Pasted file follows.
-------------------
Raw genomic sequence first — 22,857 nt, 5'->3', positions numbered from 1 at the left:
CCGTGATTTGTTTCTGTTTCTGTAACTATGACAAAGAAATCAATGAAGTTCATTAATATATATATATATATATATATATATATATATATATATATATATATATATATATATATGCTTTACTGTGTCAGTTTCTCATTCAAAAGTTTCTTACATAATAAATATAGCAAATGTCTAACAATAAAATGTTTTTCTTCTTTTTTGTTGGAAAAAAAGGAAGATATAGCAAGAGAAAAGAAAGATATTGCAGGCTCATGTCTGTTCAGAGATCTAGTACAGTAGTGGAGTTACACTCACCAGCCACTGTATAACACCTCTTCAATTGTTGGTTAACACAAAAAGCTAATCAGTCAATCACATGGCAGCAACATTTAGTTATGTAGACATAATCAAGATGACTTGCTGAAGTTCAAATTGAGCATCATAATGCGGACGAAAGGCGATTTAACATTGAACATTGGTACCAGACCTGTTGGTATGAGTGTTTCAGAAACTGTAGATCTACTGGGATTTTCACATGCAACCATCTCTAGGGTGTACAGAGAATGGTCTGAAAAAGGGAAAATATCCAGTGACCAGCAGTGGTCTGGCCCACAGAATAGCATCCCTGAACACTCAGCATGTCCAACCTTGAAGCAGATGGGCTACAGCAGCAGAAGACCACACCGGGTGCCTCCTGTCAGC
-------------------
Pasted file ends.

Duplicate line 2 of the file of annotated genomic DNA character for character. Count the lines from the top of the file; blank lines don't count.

CCGTGATTTGTTTCTGTTTCTGTAACTATGACAAAGAAATCAATGAAGTTCATTAATATATATATATATATATATATATATATATATATATATATATATATATATATATATATGCTTTACTGTGTCAGTTTCTCATTCAAAAGTTTCTTACATAATAAATATAGCAAATGTCTAACAATAAAATGTTTTTCTTCTTTTTTGTTGGAAAAAAAGGAAGATATAGCAAGAGAAAAGAAAGATATTGCAGGCTCATGTCTGTTCAGAGATCTAGTACAGTAGTGGAGTTACACTCACCAGCCACTGTATAACACCTCTTCAATTGTTGGTTAACACAAAAAGCTAATCAGTCAATCACATGGCAGCAACATTTAGTTATGTAGACATAATCAAGATGACTTGCTGAAGTTCAAATTGAGCATCATAATGCGGACGAAAGGCGATTTAACATTGAACATTGGTACCAGACCTGTTGGTATGAGTGTTTCAGAAACTGTAGATCTACTGGGATTTTCACATGCAACCATCTCTAGGGTGTACAGAGAATGGTCTGAAAAAGGGAAAATATCCAGTGACCAGCAGTGGTCTGGCCCACAGAATAGCATCCCTGAACACTCAGCATGTCCAACCTTGAAGCAGATGGGCTACAGCAGCAGAAGACCACACCGGGTGCCTCCTGTCAGC